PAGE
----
Both government and banks are not only not accountable to the citizens but they are not punished for the damage they do. Likewise the corporations that offshore the better jobs or import cheap labor. The real point is that all of the financial, governmental and corporate leaders had to understand that they were creating an impossible situation. You canít inflate prices and give easy credit and then undermine income and expect any good result. A child can see the absurdity of that process.

The whole concept of a free market economy based on capitalism is thus seen to be completely inadequate to protect against greed and corruption. What was at one time a national risk is now a global risk Ö and a realized certainty as of this moment. Further consider that in a global economy no individual nation has the power to control corporations or financial institutions that deal globally. This is a built in flaw of major significance. Self-interest at corporate, institutional and governmental levels guarantees that the process will implode. It is simply a matter of how much time has to pass before greed and corruption create disaster. Well, now the disaster is a reality. We have yet to experience the pain that will come in the next few years.

Unrestrained capitalism has proven to be every bit as stupid as communism. Neither approach is respectable. And neither approach works because of "human nature," which is to say that unscrupulous people seek and achieve great power and do great damage. What all the economic and political systems have failed to address is limitation of power and wealth, and specifically the aggregation of both. I wrote about this issue in my book "Destiny" with stern warnings about the necessity to control, stop, and reverse excess wealth accumulation and aggregation. But I am a little guy. No one is accountable to me. The hogs who have ascended to power in corporations, financial institutions and government see only their own wants and not the needs of the citizens or any responsibility to those citizens.

So how is the essentially powerless citizen supposed to respond to these realities? Few people will have the resolve to do what is necessary, which is to refuse to borrow any amounts of money, either for mortgages or vehicles and especially not for credit cards. I quote from a line in the movie "War Games" Ö "The only way to win is not to play." There is another old saying that also applies, and it is: "You cannot cheat an honest man."

What am I really saying? Am I telling you to consider our economic system to be as bad as a casino? Yes, I am. Playing on human weakness is the primary reason why our unstable and cruel economic system has appeared to succeed. For example, if you donít get on board and buy that house you will miss the opportunity to experience an equity increase due to inflation Ö which will also make your mortgage payment effectively smaller as you receive pay increases to counter inflation. Think about it Ö we help create the very problem that is now consuming us by playing the game. And Iíll "bet" that almost none of us see a home purchase as a way of stealing money from older fixed income people or those with "high security" savings accounts that earn very low interest.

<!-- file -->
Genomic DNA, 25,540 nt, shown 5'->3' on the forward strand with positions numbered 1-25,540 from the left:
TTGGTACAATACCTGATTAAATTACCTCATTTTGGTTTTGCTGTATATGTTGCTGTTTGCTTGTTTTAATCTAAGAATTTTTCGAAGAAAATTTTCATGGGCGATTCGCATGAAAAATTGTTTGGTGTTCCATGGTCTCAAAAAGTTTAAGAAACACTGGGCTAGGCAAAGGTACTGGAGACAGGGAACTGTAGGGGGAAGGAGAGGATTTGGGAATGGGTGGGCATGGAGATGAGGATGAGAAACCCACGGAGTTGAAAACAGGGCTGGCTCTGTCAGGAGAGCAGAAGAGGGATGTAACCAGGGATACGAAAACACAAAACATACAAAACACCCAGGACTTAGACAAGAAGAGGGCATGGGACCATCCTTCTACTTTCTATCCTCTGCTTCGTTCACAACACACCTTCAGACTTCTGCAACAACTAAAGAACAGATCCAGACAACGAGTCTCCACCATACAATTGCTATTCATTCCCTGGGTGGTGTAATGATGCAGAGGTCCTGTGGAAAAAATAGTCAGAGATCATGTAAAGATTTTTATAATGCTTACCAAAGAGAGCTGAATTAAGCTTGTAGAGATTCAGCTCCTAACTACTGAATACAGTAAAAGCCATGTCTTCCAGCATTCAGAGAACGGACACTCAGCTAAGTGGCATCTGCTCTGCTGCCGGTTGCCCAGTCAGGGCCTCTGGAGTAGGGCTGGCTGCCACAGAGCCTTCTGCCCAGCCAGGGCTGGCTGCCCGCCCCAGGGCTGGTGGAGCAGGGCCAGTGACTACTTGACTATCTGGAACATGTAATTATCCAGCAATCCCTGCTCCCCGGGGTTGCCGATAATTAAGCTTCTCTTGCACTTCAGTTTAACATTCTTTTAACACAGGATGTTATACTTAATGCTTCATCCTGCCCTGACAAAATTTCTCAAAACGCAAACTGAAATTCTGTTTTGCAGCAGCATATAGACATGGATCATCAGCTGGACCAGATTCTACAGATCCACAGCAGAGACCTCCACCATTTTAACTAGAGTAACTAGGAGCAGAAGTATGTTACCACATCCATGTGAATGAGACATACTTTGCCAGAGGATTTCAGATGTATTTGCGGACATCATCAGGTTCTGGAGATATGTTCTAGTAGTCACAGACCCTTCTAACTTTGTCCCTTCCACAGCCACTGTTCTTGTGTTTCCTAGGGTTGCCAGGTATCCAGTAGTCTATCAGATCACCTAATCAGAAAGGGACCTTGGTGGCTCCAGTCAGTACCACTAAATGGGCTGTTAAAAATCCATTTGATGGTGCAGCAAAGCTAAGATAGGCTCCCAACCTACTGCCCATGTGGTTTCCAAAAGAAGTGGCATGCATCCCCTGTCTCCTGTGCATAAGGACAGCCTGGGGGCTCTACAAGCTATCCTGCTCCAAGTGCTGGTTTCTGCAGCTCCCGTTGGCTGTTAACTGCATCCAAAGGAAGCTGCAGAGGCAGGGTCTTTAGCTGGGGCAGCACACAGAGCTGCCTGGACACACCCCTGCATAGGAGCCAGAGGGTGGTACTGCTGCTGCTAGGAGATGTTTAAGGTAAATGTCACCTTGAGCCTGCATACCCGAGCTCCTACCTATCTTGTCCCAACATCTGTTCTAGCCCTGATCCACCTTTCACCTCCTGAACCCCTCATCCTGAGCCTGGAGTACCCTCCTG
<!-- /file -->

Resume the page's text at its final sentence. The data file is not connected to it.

All in all our economic system is a big milking machine, and if we refused to let our fears and appetites drive our behaviors it would stop. But do we have the character necessary to take a responsible position as individuals? Do we have the foresight to force the election of people who would severely control the abuses that have led to our demise? This is a true dilemma, for we operate in the real world as self-directed and selfish individuals and groups. And this weakness infected the great possibilities of both capitalistic and communistic systems.

It seems that the too often mentioned "paradigm shift" is required to combat human nature. There are some people who will preach that religion is the answer. I wonder how many of those people would be religious if they came to realize that their absurd belief in an afterlife is just as bad as our self-deluding economic selfishness is here? Those folks are also playing in a casino. So, what to do?

If you are familiar with my earlier writings you already know my answer. The paradigm shift is the realization that all humans must be improved overall in their intelligence via genetic engineering, so as to create a level playing field. We have always lived in the "Dark Ages" and only occasionally seen glimmers of light via the products of applied science. We do have the means to pull ourselves up by our bootstraps, albeit slowly, to create a world entirely better and different from the one we have now and have had in the past. If only we can avoid destroying this world in the interim!

In the meantime, prior to the realization of intelligence improvements via genetic engineering, we must put in place curbs to accumulation of excessive wealth and power for individuals, corporations, churches, financial institutions and governments. We will not do that unless we believe in the future realization of a super intelligent humanity that will simply be too bright to allow excesses or to fall into financial traps. "Stupid," which means unable to learn from experience, is the one constant throughout history that must be changed by the few who are fortunate enough to be our most intelligent.

I wish us good luck and, uh, "Godspeed." And do read between the lines.

Better yet, read or reread "Destiny."